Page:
Perspectives of Faculty, Teacher Candidates, and Teachers on EPP Entrance Exams
Performance assessments that serve as a gateway to teacher preparation programs (i.e., Praxis Core, similar state-developed assessments) are intended to measure students’ basic skills in reading, writing, and mathematics. While these skills have no correlation to a candidate’s ability to be successful in a preparation program or relationship to effective teaching, many states require educator preparation programs (EPPs) to ascribe to the use of entrance assessments as a perquisite for program admissions.
The AACTE Consortium for Research-Based and Equitable Assessments (CREA) is examining how cut scores are being set for these assessments and its impact on aspiring teachers and the teacher-of-color pipeline. In its recent infographic, The Impact of Program Entrance Assessments on Aspiring Teachers and the Teacher of Color Pipeline, AACTE highlights key themes and findings from focus groups held with in-service teachers, teacher candidates of color at various institutions, and faculty of historically black colleges and universities (HBCUs).
Four key themes emerged from the focus groups:
- Test Preparation: Teacher candidates and teachers described the lack of support, tools, and resources provided to assist in preparing for the assessments.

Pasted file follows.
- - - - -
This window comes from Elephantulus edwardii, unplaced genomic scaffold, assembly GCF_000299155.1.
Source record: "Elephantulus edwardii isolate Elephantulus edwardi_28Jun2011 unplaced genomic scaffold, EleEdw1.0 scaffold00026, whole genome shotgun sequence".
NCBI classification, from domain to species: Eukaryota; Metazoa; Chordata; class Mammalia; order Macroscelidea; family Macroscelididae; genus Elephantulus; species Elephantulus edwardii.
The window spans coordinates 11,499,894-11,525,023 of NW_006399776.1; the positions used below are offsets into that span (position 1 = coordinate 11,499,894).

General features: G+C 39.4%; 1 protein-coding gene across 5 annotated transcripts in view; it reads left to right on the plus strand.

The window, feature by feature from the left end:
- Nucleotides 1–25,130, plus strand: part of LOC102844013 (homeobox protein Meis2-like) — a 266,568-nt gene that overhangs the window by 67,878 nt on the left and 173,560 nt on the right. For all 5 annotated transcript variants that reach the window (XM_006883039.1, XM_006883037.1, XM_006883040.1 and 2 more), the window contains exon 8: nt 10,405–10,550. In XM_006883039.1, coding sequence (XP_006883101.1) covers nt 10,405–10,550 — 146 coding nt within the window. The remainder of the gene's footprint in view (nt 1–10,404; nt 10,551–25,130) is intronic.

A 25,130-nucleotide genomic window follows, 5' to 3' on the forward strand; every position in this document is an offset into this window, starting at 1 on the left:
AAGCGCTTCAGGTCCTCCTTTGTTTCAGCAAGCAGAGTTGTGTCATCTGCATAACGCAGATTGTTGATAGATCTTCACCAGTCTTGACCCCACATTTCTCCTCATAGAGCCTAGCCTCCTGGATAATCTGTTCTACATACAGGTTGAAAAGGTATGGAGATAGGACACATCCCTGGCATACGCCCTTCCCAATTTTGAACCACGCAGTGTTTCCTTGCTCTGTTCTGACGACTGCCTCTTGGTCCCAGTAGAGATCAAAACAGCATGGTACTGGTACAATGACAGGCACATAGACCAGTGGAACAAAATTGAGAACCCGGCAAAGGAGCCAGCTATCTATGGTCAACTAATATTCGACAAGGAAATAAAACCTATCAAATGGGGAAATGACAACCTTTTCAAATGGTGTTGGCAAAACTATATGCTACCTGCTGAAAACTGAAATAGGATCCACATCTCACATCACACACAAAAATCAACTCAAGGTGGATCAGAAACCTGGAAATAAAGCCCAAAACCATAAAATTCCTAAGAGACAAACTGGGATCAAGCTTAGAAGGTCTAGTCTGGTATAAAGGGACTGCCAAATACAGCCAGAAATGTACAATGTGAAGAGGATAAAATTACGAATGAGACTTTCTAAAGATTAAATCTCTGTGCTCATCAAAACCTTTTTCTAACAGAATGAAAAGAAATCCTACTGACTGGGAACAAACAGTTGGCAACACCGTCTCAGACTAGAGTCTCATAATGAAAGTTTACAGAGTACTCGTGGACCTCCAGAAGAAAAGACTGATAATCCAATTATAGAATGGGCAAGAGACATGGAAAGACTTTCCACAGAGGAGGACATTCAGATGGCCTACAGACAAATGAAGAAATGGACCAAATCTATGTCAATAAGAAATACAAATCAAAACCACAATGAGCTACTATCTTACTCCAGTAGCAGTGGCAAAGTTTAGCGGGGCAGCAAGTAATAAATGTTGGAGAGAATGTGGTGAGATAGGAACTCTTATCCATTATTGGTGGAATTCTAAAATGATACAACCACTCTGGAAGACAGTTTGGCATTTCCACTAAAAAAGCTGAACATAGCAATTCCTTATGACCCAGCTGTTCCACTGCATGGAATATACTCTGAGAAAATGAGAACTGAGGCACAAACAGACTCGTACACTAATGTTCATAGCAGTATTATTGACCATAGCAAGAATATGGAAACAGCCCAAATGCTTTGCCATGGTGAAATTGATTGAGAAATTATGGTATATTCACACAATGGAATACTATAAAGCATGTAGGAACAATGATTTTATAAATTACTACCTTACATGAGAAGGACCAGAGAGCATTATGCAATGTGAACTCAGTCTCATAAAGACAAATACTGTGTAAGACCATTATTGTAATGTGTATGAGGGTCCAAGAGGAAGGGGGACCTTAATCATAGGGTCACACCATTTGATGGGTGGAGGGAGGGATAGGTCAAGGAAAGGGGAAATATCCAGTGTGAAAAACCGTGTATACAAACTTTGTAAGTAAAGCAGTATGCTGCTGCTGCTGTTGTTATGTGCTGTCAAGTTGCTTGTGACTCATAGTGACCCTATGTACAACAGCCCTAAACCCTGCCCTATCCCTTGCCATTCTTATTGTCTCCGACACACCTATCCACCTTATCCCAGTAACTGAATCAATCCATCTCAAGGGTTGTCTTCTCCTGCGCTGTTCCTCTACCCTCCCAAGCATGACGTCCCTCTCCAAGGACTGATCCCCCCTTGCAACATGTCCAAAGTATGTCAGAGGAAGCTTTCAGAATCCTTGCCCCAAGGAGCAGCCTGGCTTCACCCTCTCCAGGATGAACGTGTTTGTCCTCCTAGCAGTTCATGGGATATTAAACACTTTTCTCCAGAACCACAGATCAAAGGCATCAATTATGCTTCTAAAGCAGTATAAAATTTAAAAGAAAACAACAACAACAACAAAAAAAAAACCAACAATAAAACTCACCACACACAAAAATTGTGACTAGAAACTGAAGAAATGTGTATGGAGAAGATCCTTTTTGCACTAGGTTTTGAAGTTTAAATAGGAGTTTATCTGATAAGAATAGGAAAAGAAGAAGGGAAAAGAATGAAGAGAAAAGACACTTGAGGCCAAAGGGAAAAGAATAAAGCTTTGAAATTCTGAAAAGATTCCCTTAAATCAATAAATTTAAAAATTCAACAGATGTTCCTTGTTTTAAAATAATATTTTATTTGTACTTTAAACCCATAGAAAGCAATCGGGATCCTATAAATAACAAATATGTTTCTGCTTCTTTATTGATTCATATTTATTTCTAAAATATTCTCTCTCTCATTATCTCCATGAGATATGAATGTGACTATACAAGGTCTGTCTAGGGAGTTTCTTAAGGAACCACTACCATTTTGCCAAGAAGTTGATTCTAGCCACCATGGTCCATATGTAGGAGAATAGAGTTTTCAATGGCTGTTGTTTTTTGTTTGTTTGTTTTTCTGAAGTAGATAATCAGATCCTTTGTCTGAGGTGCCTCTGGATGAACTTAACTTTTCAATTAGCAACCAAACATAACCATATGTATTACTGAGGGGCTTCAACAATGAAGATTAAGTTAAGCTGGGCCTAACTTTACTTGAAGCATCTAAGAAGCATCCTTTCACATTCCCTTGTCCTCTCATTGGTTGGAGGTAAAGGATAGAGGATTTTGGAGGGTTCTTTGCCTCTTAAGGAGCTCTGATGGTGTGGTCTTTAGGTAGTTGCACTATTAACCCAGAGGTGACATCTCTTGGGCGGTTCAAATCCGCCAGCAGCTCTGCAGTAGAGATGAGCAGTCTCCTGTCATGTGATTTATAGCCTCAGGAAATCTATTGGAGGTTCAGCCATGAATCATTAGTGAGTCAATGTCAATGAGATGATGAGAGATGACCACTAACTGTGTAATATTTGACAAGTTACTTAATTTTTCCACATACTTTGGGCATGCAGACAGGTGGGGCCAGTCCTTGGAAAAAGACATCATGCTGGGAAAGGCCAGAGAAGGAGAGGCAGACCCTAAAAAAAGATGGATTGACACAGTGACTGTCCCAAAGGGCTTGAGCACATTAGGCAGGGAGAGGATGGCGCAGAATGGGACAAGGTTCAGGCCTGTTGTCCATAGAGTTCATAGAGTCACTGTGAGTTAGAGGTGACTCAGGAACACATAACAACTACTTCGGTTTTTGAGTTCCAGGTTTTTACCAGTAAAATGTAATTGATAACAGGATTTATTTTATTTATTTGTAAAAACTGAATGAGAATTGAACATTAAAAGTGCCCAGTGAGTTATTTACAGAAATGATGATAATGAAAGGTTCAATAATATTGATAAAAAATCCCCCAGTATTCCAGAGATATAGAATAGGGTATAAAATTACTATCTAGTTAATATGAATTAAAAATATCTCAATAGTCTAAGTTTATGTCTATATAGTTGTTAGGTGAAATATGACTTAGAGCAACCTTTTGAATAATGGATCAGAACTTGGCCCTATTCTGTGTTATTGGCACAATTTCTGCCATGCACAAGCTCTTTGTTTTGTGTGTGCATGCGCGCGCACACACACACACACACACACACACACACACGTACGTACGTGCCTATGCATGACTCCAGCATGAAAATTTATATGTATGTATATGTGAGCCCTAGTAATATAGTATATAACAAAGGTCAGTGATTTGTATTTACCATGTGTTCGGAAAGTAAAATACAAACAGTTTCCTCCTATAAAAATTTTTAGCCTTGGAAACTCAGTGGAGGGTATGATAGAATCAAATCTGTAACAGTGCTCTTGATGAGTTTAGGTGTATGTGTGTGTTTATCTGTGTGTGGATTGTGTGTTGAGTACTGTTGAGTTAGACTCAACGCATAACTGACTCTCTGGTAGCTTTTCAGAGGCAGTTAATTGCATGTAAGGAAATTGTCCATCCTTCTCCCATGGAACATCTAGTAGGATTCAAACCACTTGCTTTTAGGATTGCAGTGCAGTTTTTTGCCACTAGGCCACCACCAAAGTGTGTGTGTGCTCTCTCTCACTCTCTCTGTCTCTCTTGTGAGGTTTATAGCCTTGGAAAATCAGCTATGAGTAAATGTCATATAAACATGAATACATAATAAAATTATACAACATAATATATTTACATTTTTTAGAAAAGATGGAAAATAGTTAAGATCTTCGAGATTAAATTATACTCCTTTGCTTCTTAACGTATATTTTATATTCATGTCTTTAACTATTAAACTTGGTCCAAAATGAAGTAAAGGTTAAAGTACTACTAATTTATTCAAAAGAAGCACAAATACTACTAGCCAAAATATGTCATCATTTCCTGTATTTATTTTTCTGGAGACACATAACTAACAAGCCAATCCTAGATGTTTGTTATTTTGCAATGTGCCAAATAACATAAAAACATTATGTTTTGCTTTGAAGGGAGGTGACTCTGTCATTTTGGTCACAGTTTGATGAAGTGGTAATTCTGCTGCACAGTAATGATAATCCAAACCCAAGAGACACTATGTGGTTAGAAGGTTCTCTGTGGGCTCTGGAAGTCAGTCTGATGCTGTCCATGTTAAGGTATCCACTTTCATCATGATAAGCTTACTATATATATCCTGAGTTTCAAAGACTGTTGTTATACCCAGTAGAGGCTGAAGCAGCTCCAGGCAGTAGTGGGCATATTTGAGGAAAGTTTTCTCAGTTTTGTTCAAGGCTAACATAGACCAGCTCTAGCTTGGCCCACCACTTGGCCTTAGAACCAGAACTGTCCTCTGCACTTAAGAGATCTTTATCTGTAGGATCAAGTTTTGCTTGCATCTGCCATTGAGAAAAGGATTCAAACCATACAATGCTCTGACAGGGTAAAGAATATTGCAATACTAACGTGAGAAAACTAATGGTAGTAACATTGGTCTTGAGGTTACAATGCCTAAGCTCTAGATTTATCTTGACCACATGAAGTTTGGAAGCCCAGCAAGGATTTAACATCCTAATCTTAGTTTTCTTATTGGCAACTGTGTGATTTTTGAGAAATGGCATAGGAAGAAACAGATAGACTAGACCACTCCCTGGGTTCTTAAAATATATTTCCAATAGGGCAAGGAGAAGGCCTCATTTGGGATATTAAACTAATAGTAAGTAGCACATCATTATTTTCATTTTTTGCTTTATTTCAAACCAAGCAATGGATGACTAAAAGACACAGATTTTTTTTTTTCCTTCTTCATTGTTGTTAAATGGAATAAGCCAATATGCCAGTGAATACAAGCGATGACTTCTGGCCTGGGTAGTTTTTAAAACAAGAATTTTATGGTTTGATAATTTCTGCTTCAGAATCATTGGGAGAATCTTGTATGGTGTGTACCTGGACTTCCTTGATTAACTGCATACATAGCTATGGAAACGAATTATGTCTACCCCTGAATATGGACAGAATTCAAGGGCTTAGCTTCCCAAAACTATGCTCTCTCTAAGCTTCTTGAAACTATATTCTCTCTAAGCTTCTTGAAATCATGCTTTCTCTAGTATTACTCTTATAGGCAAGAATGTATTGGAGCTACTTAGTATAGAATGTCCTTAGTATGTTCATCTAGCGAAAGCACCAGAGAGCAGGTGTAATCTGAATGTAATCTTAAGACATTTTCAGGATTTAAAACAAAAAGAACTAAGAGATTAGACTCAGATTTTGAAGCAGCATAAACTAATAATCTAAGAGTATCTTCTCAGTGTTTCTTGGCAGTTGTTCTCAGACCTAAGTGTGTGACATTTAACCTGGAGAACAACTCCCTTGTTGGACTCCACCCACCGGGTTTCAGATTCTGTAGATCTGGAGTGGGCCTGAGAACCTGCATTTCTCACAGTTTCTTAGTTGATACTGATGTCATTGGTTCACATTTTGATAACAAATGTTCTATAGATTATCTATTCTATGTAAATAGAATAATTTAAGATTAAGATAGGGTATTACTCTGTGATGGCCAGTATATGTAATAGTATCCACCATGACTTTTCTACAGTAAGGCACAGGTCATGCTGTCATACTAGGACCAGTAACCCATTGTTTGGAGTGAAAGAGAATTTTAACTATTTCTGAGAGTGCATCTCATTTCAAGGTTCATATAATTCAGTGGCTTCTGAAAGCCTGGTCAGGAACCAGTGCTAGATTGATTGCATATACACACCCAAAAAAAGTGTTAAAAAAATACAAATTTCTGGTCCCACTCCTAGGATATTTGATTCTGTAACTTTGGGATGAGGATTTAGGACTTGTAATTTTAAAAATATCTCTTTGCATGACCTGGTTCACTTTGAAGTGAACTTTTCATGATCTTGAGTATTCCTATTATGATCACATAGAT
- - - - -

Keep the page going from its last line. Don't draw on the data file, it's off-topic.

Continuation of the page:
- Cost of Test: Faculty, teacher candidates, and teachers overwhelmingly noted that the cost of assessments poses a significant barrier, including additional fees for retakes. The inability to cover these expenses have contributed to some candidates changing their trajectory and choosing not to pursue teaching as a career path.
- Relevance of Test: All stakeholders who participated in the focus groups questioned the relevance of these basic skills entrance assessments to the pedagogical skills and content knowledge that teachers need.
- Stress of Testing: The high stakes of entrance assessments, lack of feedback on missed items, and retakes induced anxiety of test-takers and contributed to an overall poor academic identity.
Read the complete CREA focus group findings and preliminary recommendations. For more information about the CREA project, contact me at email@example.com.